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some of the districts were divided into several parishes, a few districts on the coast, — Charleston, Colleton, and Beaufort, for instance, — if they did not have an actual majority in the Senate, certainly were strong enough to control the vote of that body; and that they did so control it, and generally for their own benefit, is beyond question. Forty or fifty years ago, when nearly all the wealth and population were in the sea-coast districts, this parish system constituted a check on the tendencies of the up-country, which, if not founded in any right, at least did not operate to any serious disadvantage. For the last twenty years or more, however, it has been an oppressive burden on the State, of which it seemed utterly impossible to get rid; for it could not be reached except through an amendment to the Constitution, and a convention for that purpose could only be called by the Legislature; and legislatures so virtuous that they readily vote themselves and their constituents out of power are not numerous— in South Carolina at least. A convention, therefore, called by other authority than the Legislature, and without restriction as to the questions upon which it should act, was to the up-country partial compensation for the overthrow of the Confederacy. The issue of the elections there, if issue it can be called when everybody favored it, was “death to the parishes.” The first onset in behalf of the up-country was made by the Provisional Governor, who says in his message: “The parish representation in the Senate is unequal and unjust, contrary to all republican principles; for twenty or thirty voters in'one of the parishes, whose population and taxation combined entitle it to only one member of the House of Representatives, have the same representation in the Senate that three thousand voters have in Edgefield District, whose population and taxation entitle it to six members in the House.” The only hope for the parishes was that the Convention would limit itself to a narrow range of action. The lowcountry was in favor of doing as little work as possible; the up-country was in favor of doing as much as possible. On the first day of the session one of the low-country delegates offered a resolution calculated to define and limit the province of the Convention. It was unceremoniously sent to the table. o The quarrel between the two sections next came to the surface on the question of appointing the standing committees. Few committees meant narrow range of work and a speedy adjournment; and of course that view was supported by the sea-coast members. Many committees meant a thorough revision of the Constitution, and that was what the upcountry members wanted. The latter carried the day, after a good deal of skirmishing, getting eight committees. On the second day, Judge Lesesne introduced a resolution reciting that the action of the Convention should be restricted to those measures which are necessary for the reinstatement of the State in the Union, and the restoration to her of a civil government. This may be called the first movement of Charleston; but it amounted to nothing, for the resolution was instantly tabled. On the third day, that city made a reconnoissance in force, under the lead of John Conner, late a general in the Confederate service, whose chief of staff on the occasion was Judge Frost, also of the delegation from that city. General Conner's force consisted of the troops used on the previous day by his colleague Judge Lesesne ; but it was marshalled in such a manner as to present a much more imposing front, and was handled with consummate skill. Two hours' spicy debate served, however, to send his resolution to the table; and he then retired and left the field to the up-country enemy. -On the fourth day, the three low-country members of the Committee on the Executive Department made a report, stating, “We are of the opinion that the Convention, not having been called according to the forms of the Constitution of the State, can only exercise such powers as are absolutely necessary to restore the State to the Union with a Constitution republican in its character; and that any fundamental change in the said Constitution is not within the exercise of such powers.” This was signed by Messrs. Aldrich of Barnwell District, and Conner and Simonton of Charleston; but these names were not enough to secure the acquiescence of the Convention in the opinion, and the report also went to the table. . On the fifth day, the St. Helena Parish election case came up. The applicant for a seat was a young man originally from Philadelphia, but resident about three years on the island, and to all intents and purposes a citizen of the State. His constituents are, like himself, mostly new-comers, though all legal voters. There was no pretence of fraud, or that the election did not fairly represent the will of the people of the parish. The term of office of the managers of election appointed by the Legislature in 1860–61 had expired, and there were neither managers nor legislative delegation to appoint new ones. Therefore the people did the best thing they could in the emergency, — held a mass-meeting, and chose their managers. The technical question involved in the case was, whether the certificate of managers thus appointed could be received. The special committee of three to which the matter was referred, and of which Mr.
Perry, the Governor's son and private secretary, was chair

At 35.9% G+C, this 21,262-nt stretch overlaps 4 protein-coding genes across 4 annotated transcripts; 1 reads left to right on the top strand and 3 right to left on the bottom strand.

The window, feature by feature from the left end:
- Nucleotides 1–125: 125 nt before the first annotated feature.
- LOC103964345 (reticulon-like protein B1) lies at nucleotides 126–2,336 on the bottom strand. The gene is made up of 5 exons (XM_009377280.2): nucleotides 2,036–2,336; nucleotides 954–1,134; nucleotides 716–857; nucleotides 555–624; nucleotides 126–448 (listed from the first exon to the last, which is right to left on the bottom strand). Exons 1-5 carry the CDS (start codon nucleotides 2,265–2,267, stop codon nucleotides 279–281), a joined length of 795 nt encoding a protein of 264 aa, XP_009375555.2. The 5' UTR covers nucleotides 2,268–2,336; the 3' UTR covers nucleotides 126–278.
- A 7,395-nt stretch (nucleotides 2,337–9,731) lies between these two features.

man, decided that it could, and reported in favor of the admission of the delegate. The debate was sharp and spirited. The informality of the election and certificate were admitted on all hands. The committee and most of their supporters argued that, as the will of the people had been fairly expressed, the informality could be overlooked. Mr. Orr would admit the delegate as an earnest of the good faith and good disposition of the people of the State in their relation to the Union. Judge Thomson, of Abbeville District, would admit him as an earnest of the welcome he stood ready to extend to all Northern men who are willing to cast their fortune with South Carolina in this hour when she so much needs help. On the other hand, the chief argument of the opposition rested on the facts that the delegate is a Northerner, that the owners of the island have been driven from their homes, and that the constituency now there is from the North. The report of the committee was sustained, and the delegate was admitted by a vote of 56 to 53; and the action of the Convention in this regard was generally con sidered as another repulse to the low-country. On the seventh day, the parish system was brought out for trial, condemnation, and execution; and the work was so thoroughly accomplished, that hardly enough of its friends were found to give the mourners a respectable appearance. The question came up indirectly, on a proposition to give the city of Charleston two senators instead of one, as recommended by the Legislative Committee. The debate was long and earnest, and called out the ablest men of the Convention. The merits and demerits of the parish system were discussed in all their length and breadth, and the amendment was finally adopted by a vote of 78 to 30. In this vote was the grand defeat of the low-country. It swept away the system which made South Carolina the leader in the Rebellion, and in a moment transferred the political power of the State from the conservative hands of the low-country to the progressive hands of the up-country. This fact is of grave importance. The parishes governed the State in the one sole interest of slavery; and though the up-country will not govern it just yet in the interest of freedom, the proportion of negroes in the low-country districts is very much larger than in the up-country districts. The inhabitants of the low-country are of direct foreign descent, with monarchical and aristocratic tendencies; those of the up-country came originally from the North, and have republican and democratic tendencies. . The people of the State are wretchedly poor; but on the evening of the day in which this great victory was gained, I heard — and for the first time since the Convention met — heard, in the rooms of the leading up-country delegates, a lively and long-continued fire of champagne corks. Peace to the ashes of the parish system George D. Tilman, a man of immense frame and very considerable abilities, genial and off-hand, who has lived in South America and California, and now hails from Edgefield District, who has served six years in the State Legislature for honor, and two years in the State Penitentiary for manslaughter, who quotes philosophy from De Tocqueville, and historical maxims from Gibbon, — this man, who makes friends with everybody, and at whom the “gentlemen,” so called, of the low-country, affect to sneer, is a genuine Red Republican in his disregard of what are called “ancient rights and privileges.” Sitting with great blue-gray eyes that seem always half asleep, he is always alert and wideawake; slouching along with a rolling gait, he is careful and earnest; utterly wanting in the power of oratory or rhetoric, he has made more points than any other member of the Convention, and has carried all of them but one, and that of minor importance. He is the leader of the advance line of the up-country delegates, not so much by any election as by the inherent force of necessity; for he fights independently, and leaves them no choice but to follow. He is fairly entitled to the honors of the day in the open-field fight against the Conner resolution, and has been from the first the restless and untiring and self-possessed and goodhumored enemy of the parish system, or, to use his own phrase, “the Chinese conservatism of Charleston.” His ob